Symptoms of the most common form of impetigo include red sores that rupture quickly then ooze pus that forms honey-colored crusts, according to Mayo Clinic. The sores usually break out around the mouth and nose but can be spread to other places by infected fingers, towels or clothes.
Bullous impetigo,a less common type, involves large blisters that form on the abdomen or diaper area of younger children and infants, Mayo Clinic reports. Ecthyma, a serious form of impetigo, features large fluid- or pus-filled blisters that form deep within the skin. These painful blisters eventually form deep ulcers. This condition is more common in adults, especially those with diabetes or compromised immune systems.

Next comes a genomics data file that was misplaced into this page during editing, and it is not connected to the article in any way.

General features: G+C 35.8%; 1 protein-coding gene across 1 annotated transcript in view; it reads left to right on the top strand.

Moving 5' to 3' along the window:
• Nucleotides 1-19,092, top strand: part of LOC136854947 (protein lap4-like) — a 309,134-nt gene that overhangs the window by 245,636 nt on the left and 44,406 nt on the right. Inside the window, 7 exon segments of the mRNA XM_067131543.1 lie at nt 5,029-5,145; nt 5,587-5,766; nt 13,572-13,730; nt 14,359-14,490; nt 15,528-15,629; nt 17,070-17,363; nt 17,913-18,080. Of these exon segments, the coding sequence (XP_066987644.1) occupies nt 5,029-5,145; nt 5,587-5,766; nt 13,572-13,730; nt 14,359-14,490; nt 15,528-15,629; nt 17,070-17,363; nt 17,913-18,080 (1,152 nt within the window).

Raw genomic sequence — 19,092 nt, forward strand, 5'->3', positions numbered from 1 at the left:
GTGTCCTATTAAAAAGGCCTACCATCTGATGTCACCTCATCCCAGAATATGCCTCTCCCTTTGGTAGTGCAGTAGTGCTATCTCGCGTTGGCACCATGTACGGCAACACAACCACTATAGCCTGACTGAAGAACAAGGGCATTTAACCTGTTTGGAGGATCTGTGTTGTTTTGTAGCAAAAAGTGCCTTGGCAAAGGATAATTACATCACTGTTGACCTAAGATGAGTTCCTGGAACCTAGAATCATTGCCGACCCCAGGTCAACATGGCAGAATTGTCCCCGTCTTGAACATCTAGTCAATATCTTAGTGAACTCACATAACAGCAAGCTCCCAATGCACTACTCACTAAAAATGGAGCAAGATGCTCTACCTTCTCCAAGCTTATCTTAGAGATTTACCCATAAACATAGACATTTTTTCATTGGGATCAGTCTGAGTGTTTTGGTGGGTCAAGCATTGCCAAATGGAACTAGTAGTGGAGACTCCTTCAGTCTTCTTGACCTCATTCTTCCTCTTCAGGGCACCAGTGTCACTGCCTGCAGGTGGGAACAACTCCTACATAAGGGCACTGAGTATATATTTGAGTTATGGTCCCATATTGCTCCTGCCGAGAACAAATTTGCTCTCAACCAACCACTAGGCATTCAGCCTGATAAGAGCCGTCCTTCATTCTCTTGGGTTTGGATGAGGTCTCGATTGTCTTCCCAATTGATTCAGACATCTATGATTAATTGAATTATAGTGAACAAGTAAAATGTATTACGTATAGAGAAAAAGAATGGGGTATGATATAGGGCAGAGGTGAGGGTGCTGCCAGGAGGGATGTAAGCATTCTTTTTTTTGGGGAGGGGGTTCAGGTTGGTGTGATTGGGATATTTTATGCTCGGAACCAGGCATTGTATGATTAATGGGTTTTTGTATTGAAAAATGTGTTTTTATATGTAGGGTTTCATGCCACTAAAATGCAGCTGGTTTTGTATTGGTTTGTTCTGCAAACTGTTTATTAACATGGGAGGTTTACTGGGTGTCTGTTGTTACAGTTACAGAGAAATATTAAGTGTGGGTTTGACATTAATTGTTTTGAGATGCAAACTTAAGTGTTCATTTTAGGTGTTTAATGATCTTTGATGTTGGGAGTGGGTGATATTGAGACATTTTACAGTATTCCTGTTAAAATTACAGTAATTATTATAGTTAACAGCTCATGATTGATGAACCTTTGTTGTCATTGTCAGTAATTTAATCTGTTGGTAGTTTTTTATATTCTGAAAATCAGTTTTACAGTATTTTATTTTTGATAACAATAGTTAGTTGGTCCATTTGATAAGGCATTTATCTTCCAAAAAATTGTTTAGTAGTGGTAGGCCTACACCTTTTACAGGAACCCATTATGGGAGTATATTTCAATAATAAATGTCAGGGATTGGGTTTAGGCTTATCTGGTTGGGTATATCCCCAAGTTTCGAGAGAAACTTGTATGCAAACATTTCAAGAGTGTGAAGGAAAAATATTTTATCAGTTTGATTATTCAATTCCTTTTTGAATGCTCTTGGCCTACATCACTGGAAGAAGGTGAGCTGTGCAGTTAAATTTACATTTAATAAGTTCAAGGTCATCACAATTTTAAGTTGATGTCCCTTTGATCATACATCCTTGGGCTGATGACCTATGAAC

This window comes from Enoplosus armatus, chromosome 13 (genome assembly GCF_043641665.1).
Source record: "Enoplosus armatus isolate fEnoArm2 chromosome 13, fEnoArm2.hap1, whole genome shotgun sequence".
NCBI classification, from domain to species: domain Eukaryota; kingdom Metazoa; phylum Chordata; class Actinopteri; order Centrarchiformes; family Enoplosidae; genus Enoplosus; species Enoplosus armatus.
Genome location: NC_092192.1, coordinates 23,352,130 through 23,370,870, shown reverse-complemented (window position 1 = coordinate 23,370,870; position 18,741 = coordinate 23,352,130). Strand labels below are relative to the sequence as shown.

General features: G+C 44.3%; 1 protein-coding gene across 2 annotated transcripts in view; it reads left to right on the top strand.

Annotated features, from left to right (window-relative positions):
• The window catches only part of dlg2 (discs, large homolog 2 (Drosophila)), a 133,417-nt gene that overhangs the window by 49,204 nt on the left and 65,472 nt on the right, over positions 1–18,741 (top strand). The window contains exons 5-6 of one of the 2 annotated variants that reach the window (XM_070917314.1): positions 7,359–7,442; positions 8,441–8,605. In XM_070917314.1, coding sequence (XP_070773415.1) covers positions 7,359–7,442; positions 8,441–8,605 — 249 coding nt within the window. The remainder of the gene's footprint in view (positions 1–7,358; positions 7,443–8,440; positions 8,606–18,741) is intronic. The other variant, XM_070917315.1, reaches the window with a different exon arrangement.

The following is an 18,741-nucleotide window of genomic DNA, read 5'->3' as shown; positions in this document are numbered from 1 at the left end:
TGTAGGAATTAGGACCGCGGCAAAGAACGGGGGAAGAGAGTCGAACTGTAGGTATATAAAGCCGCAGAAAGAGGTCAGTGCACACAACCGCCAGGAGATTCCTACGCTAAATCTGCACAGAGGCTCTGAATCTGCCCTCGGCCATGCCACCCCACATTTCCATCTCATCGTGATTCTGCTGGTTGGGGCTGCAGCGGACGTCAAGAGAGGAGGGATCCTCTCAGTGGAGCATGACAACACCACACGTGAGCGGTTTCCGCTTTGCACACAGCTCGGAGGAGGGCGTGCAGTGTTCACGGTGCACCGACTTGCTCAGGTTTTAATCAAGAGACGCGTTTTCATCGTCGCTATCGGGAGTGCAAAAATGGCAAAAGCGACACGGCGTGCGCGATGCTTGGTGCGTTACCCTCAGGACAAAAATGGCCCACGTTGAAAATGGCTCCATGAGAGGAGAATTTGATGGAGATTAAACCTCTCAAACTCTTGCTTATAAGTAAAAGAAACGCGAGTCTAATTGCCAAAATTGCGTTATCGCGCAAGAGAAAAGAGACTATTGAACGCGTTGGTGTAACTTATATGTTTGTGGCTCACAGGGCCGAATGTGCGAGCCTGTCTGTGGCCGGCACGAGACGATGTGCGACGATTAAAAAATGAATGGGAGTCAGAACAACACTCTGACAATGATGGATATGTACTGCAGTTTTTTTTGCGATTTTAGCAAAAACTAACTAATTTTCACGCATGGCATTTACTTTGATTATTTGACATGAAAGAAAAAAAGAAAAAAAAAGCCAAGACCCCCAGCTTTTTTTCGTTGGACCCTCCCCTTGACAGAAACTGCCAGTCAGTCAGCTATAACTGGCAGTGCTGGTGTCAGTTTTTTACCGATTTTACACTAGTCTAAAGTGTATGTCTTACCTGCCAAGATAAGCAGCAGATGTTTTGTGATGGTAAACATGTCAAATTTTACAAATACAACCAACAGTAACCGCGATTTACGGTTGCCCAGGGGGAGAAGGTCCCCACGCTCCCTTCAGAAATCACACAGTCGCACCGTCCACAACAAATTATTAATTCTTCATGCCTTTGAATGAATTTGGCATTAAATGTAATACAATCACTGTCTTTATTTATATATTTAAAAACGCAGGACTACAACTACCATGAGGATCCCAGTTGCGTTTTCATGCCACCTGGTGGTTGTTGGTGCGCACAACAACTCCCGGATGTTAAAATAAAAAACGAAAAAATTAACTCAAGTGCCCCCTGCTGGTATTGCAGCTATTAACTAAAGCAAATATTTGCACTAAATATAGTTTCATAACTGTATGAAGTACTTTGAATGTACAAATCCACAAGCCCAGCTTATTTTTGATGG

Impetigo is highly contagious and usually found in children between the ages of 2 and 6, Mayo Clinic states. Parents should keep children infected with it home from school or day care until the sores fade away or 24 to 48 hours after the start of antibiotic treatment to keep from spreading the condition to other kids. Antibiotics can be applied directly to the sores, but if there are many sores, an oral antibiotic is usually used. Impetigo is spread by touching the sores or by touching something exposed to the sores, such as towels, bed linens and toys. The condition usually clears up on its own in two or three weeks.